Viola Meynell Dallyn (Meynell)
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Historical records matching Viola Meynell
About Viola Meynell
Viola Meynell Dallyn (1885–1956) was an English writer, novelist and poet. She wrote around 20 books, but was best known for her short stories and novels.
Her parents were Wilfrid and Alice Meynell. Her father was a publisher of note (Burnes and Oates) and her mother, whose maiden name was Thompson, was the sister of the well-known artist Lady Butler, (Charge of the Greys).
Her parents had a chaotic and busy literary household in Palace Court, Nottinghill Gate, London. There was a constant stream of visitors such as Robert Browning, Stevenson, Henley, Coventry Patmore, George Meredith, Francis Thompson, Stephen Phillips, W. B. Yeats, G. K. Chesterton, Sir Shane Leslie, Sir Ronald Storrs and others more or less renowned.
Her brother Francis Meynell was the driving force of The Nonesuch Press, with whom in the pre-war days she made home made books on the kitchen table, dyeing with onion skins and typing her verse to be stitched by hand into the pages.
They had a second home in the country at Greatham, Sussex where Viola married local farmer, John Dallyn, and had her only child, a son, John Jacob ("Jake") Dallyn (b. 1922).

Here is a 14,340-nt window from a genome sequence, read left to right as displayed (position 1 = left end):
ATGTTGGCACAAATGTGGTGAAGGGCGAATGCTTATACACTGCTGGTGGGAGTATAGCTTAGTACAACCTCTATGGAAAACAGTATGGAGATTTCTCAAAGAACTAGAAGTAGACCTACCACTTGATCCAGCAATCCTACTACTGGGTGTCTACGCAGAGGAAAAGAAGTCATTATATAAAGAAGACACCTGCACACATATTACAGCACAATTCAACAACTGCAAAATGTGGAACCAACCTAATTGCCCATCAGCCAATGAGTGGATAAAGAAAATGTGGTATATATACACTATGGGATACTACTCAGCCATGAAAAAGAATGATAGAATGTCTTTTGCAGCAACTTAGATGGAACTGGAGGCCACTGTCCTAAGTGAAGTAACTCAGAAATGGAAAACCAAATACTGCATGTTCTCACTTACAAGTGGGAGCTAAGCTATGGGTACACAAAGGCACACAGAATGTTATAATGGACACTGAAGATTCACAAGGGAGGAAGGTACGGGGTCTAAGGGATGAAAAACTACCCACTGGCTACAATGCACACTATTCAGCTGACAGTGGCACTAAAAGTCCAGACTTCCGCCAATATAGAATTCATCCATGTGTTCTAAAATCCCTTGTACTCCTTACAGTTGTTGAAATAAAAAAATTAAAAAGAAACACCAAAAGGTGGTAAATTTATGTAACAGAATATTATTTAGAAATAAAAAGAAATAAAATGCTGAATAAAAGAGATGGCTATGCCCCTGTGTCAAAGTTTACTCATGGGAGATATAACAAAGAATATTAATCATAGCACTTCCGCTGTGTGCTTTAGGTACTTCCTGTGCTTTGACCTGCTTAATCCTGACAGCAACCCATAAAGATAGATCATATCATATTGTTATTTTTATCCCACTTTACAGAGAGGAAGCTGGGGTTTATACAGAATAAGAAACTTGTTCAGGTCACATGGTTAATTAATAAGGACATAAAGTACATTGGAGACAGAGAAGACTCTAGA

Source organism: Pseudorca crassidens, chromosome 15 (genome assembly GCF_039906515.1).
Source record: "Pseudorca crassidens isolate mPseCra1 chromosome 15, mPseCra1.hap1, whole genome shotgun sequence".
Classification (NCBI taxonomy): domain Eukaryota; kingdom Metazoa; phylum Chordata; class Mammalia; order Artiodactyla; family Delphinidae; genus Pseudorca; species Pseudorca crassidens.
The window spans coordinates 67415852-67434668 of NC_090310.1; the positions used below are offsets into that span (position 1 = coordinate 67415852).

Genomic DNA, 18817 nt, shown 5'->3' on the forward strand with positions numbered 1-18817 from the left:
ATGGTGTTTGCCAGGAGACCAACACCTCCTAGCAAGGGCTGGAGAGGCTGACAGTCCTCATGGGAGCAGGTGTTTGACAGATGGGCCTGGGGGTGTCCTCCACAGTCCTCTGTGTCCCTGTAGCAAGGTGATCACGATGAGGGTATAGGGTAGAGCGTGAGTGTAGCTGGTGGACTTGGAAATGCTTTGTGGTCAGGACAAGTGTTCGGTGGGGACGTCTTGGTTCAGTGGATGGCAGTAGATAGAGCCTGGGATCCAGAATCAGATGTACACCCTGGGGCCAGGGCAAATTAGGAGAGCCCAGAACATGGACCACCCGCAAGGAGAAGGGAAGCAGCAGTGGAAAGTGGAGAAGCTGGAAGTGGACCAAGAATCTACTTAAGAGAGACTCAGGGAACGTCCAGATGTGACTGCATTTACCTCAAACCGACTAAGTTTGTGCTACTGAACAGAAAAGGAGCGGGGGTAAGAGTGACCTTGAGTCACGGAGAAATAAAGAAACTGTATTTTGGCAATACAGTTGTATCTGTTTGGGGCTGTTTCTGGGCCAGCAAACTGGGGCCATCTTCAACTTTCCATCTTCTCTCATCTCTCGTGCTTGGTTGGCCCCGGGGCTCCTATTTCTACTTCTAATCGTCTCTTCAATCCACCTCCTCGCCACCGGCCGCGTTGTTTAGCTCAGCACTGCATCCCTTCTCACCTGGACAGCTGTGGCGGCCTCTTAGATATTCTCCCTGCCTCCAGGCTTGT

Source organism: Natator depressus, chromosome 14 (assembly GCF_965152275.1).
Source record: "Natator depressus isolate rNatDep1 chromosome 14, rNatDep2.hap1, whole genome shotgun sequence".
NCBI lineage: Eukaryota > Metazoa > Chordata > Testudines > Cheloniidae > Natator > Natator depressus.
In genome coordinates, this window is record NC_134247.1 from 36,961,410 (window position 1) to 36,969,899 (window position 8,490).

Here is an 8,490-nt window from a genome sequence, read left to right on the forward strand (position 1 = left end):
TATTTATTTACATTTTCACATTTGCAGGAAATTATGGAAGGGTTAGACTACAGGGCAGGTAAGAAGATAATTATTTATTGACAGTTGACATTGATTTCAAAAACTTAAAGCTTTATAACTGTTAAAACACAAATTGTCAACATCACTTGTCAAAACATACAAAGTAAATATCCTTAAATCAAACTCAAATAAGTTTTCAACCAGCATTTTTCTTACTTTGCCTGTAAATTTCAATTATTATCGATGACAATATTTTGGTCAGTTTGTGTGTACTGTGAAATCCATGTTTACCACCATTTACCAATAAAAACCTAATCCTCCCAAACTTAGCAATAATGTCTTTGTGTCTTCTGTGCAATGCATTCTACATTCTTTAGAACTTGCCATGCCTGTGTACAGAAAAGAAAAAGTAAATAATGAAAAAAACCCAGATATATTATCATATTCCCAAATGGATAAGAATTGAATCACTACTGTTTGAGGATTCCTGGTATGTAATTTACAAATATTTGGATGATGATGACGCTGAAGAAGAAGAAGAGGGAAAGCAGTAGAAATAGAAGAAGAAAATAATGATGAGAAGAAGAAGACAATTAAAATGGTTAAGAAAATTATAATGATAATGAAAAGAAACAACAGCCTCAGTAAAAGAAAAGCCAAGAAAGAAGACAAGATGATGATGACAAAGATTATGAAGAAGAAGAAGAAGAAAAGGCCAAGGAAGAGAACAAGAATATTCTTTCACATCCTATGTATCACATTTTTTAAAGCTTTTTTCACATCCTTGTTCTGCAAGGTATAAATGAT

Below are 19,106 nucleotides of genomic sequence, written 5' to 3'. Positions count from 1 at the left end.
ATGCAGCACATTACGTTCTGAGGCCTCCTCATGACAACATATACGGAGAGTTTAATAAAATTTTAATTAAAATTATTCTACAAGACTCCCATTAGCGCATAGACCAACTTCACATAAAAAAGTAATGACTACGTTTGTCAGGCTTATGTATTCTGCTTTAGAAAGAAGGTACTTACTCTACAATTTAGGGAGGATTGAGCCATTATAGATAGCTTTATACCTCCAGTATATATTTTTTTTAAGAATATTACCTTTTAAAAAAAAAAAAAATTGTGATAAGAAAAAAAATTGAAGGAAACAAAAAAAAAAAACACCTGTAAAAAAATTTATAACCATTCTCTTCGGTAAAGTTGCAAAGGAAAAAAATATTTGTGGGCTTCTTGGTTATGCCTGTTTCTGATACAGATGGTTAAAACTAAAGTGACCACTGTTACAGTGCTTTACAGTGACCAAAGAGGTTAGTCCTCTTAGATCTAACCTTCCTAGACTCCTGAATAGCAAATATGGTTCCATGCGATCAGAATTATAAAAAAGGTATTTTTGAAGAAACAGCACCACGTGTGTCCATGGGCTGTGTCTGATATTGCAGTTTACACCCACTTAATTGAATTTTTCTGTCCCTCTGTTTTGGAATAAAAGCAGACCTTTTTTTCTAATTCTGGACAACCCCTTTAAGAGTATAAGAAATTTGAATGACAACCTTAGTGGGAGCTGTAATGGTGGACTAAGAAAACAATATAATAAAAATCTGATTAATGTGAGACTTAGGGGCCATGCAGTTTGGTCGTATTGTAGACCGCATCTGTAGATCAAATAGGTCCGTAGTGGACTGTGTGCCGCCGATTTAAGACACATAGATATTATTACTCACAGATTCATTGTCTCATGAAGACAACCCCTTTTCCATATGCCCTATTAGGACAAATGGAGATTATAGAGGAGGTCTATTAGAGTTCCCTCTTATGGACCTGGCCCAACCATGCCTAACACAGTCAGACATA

She was romantically linked to Maitland Radford, Bill Stabb an artist who illustrated her novel "Cross in Hand Farm" and Martin Secker the publisher.
She was an early supporter of D. H. Lawrence, offering practical help in the way of typing his manuscripts and accommodation, by way of a room in her home at Greatham. She was also a champion of Herman Melville at a time when he was unfashionable. In 1920 she engineered the publishing of Moby-Dick as the first American novel in the Oxford World's Classics series in England.
During Lawrence's stay at Greatham he wrote England My England, a thinly disguised and unpleasant jab at her family. Greatham became its own centre with visitors as varied as Eric Gill, Hilaire Belloc, and Cynthia Asquith,
Her books sold well, many of them being republished both in England and in America. She had a large circle of literary friends and correspondents, including Katherine Mansfield, Compton Mackenzie and T. H. White.
She is buried in Houghton Catholic Church cemetery near Greatham.